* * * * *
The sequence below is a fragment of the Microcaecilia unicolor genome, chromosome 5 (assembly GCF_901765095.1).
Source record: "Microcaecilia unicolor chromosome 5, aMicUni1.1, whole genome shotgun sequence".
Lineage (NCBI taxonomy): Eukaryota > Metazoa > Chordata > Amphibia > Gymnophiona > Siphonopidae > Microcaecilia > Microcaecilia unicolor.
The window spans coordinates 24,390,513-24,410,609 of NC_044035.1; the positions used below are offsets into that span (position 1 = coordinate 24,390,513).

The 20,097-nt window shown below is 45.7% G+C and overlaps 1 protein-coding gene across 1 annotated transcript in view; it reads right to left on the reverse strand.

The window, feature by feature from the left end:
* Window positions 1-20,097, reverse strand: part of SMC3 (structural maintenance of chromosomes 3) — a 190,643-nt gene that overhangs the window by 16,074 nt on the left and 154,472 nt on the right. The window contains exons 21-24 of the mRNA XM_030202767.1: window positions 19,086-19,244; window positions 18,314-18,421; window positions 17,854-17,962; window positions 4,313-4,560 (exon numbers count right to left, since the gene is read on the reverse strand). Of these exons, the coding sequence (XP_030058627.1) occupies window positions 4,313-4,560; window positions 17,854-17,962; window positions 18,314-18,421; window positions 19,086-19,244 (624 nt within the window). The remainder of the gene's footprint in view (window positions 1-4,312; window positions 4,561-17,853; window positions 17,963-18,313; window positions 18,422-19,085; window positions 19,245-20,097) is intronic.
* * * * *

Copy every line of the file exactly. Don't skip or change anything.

The sequence below is a fragment of the Microcaecilia unicolor genome, chromosome 5 (assembly GCF_901765095.1).
Source record: "Microcaecilia unicolor chromosome 5, aMicUni1.1, whole genome shotgun sequence".
Lineage (NCBI taxonomy): Eukaryota > Metazoa > Chordata > Amphibia > Gymnophiona > Siphonopidae > Microcaecilia > Microcaecilia unicolor.
The window spans coordinates 24,390,513-24,410,609 of NC_044035.1; the positions used below are offsets into that span (position 1 = coordinate 24,390,513).

The 20,097-nt window shown below is 45.7% G+C and overlaps 1 protein-coding gene across 1 annotated transcript in view; it reads right to left on the reverse strand.

The window, feature by feature from the left end:
* Window positions 1-20,097, reverse strand: part of SMC3 (structural maintenance of chromosomes 3) — a 190,643-nt gene that overhangs the window by 16,074 nt on the left and 154,472 nt on the right. The window contains exons 21-24 of the mRNA XM_030202767.1: window positions 19,086-19,244; window positions 18,314-18,421; window positions 17,854-17,962; window positions 4,313-4,560 (exon numbers count right to left, since the gene is read on the reverse strand). Of these exons, the coding sequence (XP_030058627.1) occupies window positions 4,313-4,560; window positions 17,854-17,962; window positions 18,314-18,421; window positions 19,086-19,244 (624 nt within the window). The remainder of the gene's footprint in view (window positions 1-4,312; window positions 4,561-17,853; window positions 17,963-18,313; window positions 18,422-19,085; window positions 19,245-20,097) is intronic.